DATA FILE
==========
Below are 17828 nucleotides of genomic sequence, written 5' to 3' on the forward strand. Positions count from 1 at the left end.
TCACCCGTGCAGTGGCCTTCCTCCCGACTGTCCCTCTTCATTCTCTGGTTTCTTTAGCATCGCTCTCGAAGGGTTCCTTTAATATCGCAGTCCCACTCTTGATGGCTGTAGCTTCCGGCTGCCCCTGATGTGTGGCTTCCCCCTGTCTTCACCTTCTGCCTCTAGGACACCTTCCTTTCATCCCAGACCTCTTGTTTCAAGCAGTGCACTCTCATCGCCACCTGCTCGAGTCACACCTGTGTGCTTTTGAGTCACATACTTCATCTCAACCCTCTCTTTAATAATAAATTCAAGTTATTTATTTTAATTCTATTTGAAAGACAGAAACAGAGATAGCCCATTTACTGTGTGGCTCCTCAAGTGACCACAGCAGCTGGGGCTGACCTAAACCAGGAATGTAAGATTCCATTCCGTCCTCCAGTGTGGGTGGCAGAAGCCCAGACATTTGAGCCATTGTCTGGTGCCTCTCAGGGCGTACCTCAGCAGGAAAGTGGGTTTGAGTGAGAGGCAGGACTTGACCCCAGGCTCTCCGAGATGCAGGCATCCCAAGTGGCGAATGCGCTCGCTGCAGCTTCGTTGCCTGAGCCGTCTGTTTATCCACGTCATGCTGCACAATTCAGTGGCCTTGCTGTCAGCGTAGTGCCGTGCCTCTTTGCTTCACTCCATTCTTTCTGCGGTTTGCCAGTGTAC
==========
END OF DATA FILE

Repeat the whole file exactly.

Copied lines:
Below are 17828 nucleotides of genomic sequence, written 5' to 3' on the forward strand. Positions count from 1 at the left end.
TCACCCGTGCAGTGGCCTTCCTCCCGACTGTCCCTCTTCATTCTCTGGTTTCTTTAGCATCGCTCTCGAAGGGTTCCTTTAATATCGCAGTCCCACTCTTGATGGCTGTAGCTTCCGGCTGCCCCTGATGTGTGGCTTCCCCCTGTCTTCACCTTCTGCCTCTAGGACACCTTCCTTTCATCCCAGACCTCTTGTTTCAAGCAGTGCACTCTCATCGCCACCTGCTCGAGTCACACCTGTGTGCTTTTGAGTCACATACTTCATCTCAACCCTCTCTTTAATAATAAATTCAAGTTATTTATTTTAATTCTATTTGAAAGACAGAAACAGAGATAGCCCATTTACTGTGTGGCTCCTCAAGTGACCACAGCAGCTGGGGCTGACCTAAACCAGGAATGTAAGATTCCATTCCGTCCTCCAGTGTGGGTGGCAGAAGCCCAGACATTTGAGCCATTGTCTGGTGCCTCTCAGGGCGTACCTCAGCAGGAAAGTGGGTTTGAGTGAGAGGCAGGACTTGACCCCAGGCTCTCCGAGATGCAGGCATCCCAAGTGGCGAATGCGCTCGCTGCAGCTTCGTTGCCTGAGCCGTCTGTTTATCCACGTCATGCTGCACAATTCAGTGGCCTTGCTGTCAGCGTAGTGCCGTGCCTCTTTGCTTCACTCCATTCTTTCTGCGGTTTGCCAGTGTAC